Why Are People So Angry About the New Holi-Inspired Pharrell x Adidas Collab?
Cue the 'cultural appropriation' debates
Pharrell touched down in India earlier this month to celebrate Holi, the festival of colour, in honour of his new Holi-inspired collection of sneakers and clothing for adidas. The ‘Hu Holi NMD’ line drops worldwide later this week—March 16—but people are getting pretty mad about it even before it hits stores.
Why the outrage?
Rajan Zed, a Nevada-based man self-described as a “distinguished Hindu statesman,” may have provided the spark that set off some of the ire, releasing a statement on his website saying that the collection is a “trivialization of traditions-concepts-symbols-beliefs of Hinduism.”
Okay, Holi may technically be a Hindu festival, but it is celebrated all across India by people of every religion and faith—Sikhs, Muslims, Christians, you name it—to herald the arrival of spring. And trust me when I say there are no religious overtones in the modern-day execution of this festival. I’ve celebrated it my entire life growing up in India—and even in countries far away—and it’s one giant hedonistic affair. Think of it as an all-day party with booze, music and edibles (in the form of a drink known as bhang) that spills out from homes and bars right onto the street. So to paint it as some sort of sacred event that’s been corrupted by adidas and Pharrell is highly misleading.
Meanwhile, some mainstream media outlets are wondering whether this collection counts as cultural appropriation, with some Twitter users voicing the same concern. But I view it as a global celebration of the spirit and joy of this Indian festival, and a chance for cultural traditions from various corners of the world to enter the global discourse.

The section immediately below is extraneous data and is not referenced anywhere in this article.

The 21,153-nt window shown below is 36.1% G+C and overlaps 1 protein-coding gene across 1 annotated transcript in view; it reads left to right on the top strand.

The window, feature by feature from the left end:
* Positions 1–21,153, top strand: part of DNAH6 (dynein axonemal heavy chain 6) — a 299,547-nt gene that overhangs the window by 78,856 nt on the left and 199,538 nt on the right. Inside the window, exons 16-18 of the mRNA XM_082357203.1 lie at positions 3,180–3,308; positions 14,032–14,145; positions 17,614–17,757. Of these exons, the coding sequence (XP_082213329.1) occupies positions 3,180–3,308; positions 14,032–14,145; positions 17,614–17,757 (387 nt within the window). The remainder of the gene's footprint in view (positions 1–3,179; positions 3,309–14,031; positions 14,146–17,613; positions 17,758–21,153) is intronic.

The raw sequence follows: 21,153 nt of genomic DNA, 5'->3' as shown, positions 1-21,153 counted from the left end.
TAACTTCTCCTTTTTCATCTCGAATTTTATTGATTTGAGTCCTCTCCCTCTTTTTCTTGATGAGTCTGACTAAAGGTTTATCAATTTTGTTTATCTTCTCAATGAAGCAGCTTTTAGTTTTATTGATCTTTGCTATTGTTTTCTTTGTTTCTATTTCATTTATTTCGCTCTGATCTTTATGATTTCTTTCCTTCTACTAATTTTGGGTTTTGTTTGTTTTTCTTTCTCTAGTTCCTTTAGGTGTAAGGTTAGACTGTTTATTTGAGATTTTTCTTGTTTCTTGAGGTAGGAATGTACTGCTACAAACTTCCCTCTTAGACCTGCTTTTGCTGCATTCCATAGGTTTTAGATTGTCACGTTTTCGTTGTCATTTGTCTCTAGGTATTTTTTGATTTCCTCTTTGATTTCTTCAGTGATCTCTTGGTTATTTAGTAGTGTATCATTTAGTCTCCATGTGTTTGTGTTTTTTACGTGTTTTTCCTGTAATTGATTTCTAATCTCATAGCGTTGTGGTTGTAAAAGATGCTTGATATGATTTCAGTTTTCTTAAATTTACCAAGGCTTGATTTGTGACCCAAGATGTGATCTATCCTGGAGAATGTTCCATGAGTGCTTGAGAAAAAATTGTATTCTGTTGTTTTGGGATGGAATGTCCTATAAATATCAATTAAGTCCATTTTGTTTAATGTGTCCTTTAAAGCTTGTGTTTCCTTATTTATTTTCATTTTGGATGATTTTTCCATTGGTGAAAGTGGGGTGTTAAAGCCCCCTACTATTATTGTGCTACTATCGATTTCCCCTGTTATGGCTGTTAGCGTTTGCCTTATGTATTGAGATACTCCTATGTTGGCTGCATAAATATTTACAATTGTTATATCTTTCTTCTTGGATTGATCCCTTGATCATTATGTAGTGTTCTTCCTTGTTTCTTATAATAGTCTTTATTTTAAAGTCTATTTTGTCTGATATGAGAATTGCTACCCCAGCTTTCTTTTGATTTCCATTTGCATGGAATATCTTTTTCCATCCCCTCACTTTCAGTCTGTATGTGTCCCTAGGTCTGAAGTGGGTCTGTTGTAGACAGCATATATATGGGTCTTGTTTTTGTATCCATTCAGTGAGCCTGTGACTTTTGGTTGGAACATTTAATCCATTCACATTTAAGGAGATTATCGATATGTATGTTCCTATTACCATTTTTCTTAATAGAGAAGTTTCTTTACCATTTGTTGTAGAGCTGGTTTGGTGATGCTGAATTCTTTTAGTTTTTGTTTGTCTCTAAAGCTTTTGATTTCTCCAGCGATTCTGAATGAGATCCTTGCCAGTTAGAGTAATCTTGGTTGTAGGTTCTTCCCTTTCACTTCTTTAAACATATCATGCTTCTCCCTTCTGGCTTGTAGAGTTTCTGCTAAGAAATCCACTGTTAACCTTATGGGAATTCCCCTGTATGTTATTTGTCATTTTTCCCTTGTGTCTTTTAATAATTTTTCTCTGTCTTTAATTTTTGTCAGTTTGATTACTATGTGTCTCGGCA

Adidas responded to the Independent with this statement:
“Adidas Originals and Pharrell Williams created Hu as a global platform to inspire positive change. Hu was founded upon the principles of unity, equality, humanity and colour with an intention to explore humanity and celebrate diversity around the world. Together, Adidas Originals and Pharrell Williams use this platform to help tell stories from around the globe.”
And I think they did it thoughtfully, for the following reasons: a) By celebrating the launch of the collection in India, with a massive party in Mumbai, and by releasing the line in India first—ahead of the worldwide release. b) By bringing in Bollywood actor Ranveer Singh, one of adidas’s India ambassadors, to host the Holi party. c) By featuring only Indian models in the Hu Holi campaign, such as Radhika Nair, who has also walked the runway for brands like Chloe and Balenciaga. d) With a video on their website explaining the cultural significance of Holi, and the harmony and unity the festival brings about across all communities in India.
In an interview with GQ India, Pharrell said, “We’re always trying to use our platform to give volume and visibility to different voices from different cultures and their aesthetic. You know? I thought if I’m the face of a brand, why not make humanity the face. Exploring different people from different places, from different diasporas.”
At the end of the day, isn’t inclusivity, representation and diversity what we want to see more of? With the launch of this collection, millions of people around the world who might never even have heard of Holi are going to walk away with a little bit of knowledge about a culture thousands of miles away that they might otherwise never have come across. The sneakers feature words in the Devanagari script of the Hindi language—words like rang, which means colour; insaan, which means human; and sansaar, which means world. I, for one, think it would be pretty cool to see someone in say, Johannesburg, walking down the street wearing pastel powder-dyed shoes emblazoned with the word insaan. Regardless of whatever separates or divides us, we’re all humans at the end of the day, right?